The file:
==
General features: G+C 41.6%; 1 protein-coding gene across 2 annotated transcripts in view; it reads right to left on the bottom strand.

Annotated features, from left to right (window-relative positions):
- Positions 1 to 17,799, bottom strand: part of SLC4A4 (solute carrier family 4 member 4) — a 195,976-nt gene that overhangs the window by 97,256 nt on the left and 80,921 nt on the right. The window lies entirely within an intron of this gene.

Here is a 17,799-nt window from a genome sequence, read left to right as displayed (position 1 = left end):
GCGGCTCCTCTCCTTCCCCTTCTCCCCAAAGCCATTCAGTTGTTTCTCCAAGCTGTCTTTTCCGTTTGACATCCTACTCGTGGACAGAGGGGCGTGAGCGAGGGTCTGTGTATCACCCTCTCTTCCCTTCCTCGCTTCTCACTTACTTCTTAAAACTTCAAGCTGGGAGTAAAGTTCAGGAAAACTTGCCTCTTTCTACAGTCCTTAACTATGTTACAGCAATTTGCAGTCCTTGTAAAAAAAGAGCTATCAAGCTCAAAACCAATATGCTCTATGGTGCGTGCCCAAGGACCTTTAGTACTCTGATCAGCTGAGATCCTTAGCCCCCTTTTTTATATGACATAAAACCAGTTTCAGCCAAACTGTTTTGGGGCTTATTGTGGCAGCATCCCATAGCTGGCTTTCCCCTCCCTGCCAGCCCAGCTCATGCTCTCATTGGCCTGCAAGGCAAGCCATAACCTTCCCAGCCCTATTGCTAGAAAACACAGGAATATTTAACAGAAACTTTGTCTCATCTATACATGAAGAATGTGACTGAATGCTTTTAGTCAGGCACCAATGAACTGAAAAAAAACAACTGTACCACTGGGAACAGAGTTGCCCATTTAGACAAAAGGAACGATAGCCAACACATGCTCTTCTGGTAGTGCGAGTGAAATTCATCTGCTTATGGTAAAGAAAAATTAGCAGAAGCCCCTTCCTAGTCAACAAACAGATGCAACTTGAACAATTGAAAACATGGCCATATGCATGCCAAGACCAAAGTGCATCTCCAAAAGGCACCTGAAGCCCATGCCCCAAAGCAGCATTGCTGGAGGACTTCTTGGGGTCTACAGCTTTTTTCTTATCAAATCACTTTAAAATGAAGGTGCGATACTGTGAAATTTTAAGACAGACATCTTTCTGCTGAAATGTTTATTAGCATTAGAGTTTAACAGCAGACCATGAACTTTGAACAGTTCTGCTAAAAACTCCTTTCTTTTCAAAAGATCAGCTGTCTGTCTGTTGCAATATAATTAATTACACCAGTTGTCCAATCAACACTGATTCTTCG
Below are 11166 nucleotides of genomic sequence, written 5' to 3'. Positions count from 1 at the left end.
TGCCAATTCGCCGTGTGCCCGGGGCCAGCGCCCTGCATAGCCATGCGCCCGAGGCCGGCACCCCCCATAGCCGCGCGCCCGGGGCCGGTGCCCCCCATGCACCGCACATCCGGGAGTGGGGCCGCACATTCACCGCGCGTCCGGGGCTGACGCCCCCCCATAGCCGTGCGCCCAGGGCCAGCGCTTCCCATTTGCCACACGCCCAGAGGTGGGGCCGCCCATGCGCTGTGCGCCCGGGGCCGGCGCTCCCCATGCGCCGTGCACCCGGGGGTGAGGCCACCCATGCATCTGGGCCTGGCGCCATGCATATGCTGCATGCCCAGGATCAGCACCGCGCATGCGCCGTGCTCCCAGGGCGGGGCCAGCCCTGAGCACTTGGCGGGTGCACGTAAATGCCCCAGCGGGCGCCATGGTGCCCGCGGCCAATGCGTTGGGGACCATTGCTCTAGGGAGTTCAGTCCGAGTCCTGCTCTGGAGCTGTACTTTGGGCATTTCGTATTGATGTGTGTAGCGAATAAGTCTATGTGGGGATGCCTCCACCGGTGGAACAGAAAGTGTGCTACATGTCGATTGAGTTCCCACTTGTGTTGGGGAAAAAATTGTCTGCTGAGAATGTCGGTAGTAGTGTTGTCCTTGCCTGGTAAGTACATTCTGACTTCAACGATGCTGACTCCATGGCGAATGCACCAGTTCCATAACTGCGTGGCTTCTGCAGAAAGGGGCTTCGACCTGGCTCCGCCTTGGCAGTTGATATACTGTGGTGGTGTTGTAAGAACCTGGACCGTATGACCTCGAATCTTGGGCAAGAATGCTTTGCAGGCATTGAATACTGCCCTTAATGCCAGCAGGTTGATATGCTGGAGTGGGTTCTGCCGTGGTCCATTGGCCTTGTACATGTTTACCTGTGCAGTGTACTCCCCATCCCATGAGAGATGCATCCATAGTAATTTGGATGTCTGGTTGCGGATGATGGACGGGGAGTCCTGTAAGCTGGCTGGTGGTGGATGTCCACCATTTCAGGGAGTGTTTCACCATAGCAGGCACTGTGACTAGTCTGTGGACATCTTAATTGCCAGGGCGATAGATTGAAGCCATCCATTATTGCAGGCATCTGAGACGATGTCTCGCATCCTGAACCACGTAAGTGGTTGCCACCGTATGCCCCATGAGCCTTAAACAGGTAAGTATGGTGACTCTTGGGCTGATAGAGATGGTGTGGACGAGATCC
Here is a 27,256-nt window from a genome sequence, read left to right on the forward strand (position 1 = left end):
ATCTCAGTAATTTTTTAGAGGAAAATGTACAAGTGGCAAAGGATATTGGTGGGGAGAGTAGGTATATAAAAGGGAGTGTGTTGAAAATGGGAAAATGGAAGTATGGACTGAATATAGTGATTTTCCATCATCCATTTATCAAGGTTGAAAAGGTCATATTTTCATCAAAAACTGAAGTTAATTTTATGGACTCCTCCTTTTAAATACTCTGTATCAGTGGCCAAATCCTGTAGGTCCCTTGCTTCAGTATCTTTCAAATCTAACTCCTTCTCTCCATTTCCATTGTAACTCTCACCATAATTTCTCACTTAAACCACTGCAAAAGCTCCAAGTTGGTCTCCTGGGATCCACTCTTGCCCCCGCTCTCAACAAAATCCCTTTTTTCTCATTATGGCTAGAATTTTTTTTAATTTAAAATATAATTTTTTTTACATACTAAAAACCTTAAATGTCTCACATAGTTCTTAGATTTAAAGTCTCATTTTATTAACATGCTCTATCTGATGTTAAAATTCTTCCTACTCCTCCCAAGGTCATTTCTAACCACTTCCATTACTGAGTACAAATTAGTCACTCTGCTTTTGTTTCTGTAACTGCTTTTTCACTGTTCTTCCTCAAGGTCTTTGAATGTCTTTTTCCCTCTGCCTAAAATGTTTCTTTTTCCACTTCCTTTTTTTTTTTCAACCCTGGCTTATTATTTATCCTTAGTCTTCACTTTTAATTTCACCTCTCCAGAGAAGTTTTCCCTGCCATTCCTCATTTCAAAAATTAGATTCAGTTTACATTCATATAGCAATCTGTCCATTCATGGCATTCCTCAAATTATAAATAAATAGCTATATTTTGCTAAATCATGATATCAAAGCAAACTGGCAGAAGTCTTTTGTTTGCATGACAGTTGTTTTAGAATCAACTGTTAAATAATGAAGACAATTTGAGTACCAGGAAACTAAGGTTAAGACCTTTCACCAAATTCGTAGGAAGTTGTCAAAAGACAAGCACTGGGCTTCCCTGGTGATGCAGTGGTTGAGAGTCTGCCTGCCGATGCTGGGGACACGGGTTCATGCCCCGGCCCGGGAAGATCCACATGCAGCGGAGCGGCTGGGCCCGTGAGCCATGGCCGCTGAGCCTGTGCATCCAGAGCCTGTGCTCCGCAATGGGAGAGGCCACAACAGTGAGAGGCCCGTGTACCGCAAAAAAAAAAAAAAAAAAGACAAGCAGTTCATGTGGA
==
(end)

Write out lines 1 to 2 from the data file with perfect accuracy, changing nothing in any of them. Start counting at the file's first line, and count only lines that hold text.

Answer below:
General features: G+C 41.6%; 1 protein-coding gene across 2 annotated transcripts in view; it reads right to left on the bottom strand.

Annotated features, from left to right (window-relative positions):